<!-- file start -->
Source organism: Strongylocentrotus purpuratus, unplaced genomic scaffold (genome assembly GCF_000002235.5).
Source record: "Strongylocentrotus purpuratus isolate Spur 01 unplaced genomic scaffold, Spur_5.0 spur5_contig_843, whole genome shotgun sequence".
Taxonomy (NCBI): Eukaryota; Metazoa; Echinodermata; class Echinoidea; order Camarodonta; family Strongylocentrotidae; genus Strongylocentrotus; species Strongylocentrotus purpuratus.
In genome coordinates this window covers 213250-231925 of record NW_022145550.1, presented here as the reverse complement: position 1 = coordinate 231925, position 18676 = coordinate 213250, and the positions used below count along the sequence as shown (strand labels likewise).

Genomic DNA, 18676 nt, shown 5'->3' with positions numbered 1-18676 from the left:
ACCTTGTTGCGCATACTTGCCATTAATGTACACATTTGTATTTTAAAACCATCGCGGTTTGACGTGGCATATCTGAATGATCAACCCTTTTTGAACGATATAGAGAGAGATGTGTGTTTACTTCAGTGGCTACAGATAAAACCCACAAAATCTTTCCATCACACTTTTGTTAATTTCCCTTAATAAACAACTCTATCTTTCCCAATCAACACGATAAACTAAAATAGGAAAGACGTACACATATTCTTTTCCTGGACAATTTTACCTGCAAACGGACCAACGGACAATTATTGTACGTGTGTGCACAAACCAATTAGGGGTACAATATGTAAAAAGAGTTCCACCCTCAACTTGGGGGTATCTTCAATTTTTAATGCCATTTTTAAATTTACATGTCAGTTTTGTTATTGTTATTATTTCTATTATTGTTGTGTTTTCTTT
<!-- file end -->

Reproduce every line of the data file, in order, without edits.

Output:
Source organism: Strongylocentrotus purpuratus, unplaced genomic scaffold (genome assembly GCF_000002235.5).
Source record: "Strongylocentrotus purpuratus isolate Spur 01 unplaced genomic scaffold, Spur_5.0 spur5_contig_843, whole genome shotgun sequence".
Taxonomy (NCBI): Eukaryota; Metazoa; Echinodermata; class Echinoidea; order Camarodonta; family Strongylocentrotidae; genus Strongylocentrotus; species Strongylocentrotus purpuratus.
In genome coordinates this window covers 213250-231925 of record NW_022145550.1, presented here as the reverse complement: position 1 = coordinate 231925, position 18676 = coordinate 213250, and the positions used below count along the sequence as shown (strand labels likewise).

Genomic DNA, 18676 nt, shown 5'->3' with positions numbered 1-18676 from the left:
ACCTTGTTGCGCATACTTGCCATTAATGTACACATTTGTATTTTAAAACCATCGCGGTTTGACGTGGCATATCTGAATGATCAACCCTTTTTGAACGATATAGAGAGAGATGTGTGTTTACTTCAGTGGCTACAGATAAAACCCACAAAATCTTTCCATCACACTTTTGTTAATTTCCCTTAATAAACAACTCTATCTTTCCCAATCAACACGATAAACTAAAATAGGAAAGACGTACACATATTCTTTTCCTGGACAATTTTACCTGCAAACGGACCAACGGACAATTATTGTACGTGTGTGCACAAACCAATTAGGGGTACAATATGTAAAAAGAGTTCCACCCTCAACTTGGGGGTATCTTCAATTTTTAATGCCATTTTTAAATTTACATGTCAGTTTTGTTATTGTTATTATTTCTATTATTGTTGTGTTTTCTTT